Cover the fish with boiling water and simmer for about fifteen to twenty minutes.  Skim any foam off the surface and then add the tomatoes, onions and carrots.  Cover and cook gently on a low heat for two or three hours.  After the first hour, you may want to add fish stock.  I find that the liquid reduces and that topping it up with fish stock is a great way of seasoning the soup.  It’s unlikely that you’ll need to add salt, but taste the soup after two hours and season if necessary.

You’ll end up with a very rich, red soup full of soft carrots and fish that has become a part of the broth.  It’s best served with big chunks of fluffy bread so that you can soak up the olive oil.

This is the soup in it’s simplest form.  My mum makes an awesome fish soup that includes rice to bulk it up.  You could add herbs to this soup and a squeeze of lemon to freshen it up, but I love how wonderful the soup is with so few ingredients.  To me, it’s alchemy.

And now for something completely different.

It had been a while since I had eaten something for the very first time.  Standing in the fish mongers’ with the baby screaming his head off, I spotted a small box of what I recognised as samphire.  This green and salty marsh plant has been something of a trendy ingredient in recent years and I’d seen it make appearances on food shows that visited coastal towns.  Apart from having what I think is a cool name, samphire really holds no other outward appeal to me.  Having said that, as I collected my change from a purchase of squid, the fish monger followed my gaze towards the samphire resting in a box on the gleaming ice.  “Samphire.  Wanna try some?”  Above the screams of my boy, I said, “Yes, please!” and picked a little to chew on.  Salt, fresh grassy notes, something nearing asparagus?  I quite liked it.  All it needed was butter.  “I’ll have that box too, please”, I shouted nodding at the green strands of something not quite sea and not quite land.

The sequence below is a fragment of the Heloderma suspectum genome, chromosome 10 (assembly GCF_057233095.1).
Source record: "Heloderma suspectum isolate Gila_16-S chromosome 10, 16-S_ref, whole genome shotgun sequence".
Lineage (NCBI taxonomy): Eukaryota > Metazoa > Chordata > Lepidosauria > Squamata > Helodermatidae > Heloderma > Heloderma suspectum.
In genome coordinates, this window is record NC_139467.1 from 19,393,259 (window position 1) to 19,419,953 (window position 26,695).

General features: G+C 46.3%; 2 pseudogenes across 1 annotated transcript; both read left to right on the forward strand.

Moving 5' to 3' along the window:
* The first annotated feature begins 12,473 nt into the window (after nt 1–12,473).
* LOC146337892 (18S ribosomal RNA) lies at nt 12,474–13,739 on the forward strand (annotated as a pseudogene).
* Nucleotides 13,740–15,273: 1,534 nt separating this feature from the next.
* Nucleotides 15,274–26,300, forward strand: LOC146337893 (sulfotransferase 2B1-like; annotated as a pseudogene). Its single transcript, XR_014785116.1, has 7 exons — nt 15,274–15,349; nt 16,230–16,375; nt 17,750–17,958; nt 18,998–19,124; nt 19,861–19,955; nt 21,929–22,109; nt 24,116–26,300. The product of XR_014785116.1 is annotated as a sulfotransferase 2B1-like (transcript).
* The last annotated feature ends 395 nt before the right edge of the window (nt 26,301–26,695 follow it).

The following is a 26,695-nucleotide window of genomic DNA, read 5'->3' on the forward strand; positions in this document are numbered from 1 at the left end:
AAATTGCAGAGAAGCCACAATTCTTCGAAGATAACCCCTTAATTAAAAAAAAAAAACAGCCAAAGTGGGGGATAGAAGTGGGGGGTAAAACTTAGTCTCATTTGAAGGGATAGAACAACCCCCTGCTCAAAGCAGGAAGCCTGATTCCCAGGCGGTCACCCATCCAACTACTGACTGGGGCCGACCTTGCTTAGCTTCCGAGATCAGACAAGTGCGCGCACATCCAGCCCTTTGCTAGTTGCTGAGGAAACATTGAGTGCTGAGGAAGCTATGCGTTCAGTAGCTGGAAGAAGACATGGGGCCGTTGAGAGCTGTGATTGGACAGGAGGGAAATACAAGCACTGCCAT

Samphire does not keep for long.  The pressure was on to make (good) use of it.  I had some nice basa fillets which I was sure would be a good starting point.  Basa is Vietnamese cat-fish and is sustainable.  I passed the boy (now quiet) to N and started to unpack my bags.  N was happy when she saw the squid.  She’d asked me to make some more spaghetti and squid, but she had a puzzled look on her face when I pulled out the box of samphire.  “What have you got there?” she said, frowning.  “Samphire!  It tastes of the sea and I’m gonna cook it for us tomorrow!”  N looked at me like I’d just exchanged our only cow for some magic beans.  Yup, the pressure was on to make very good use of the samphire.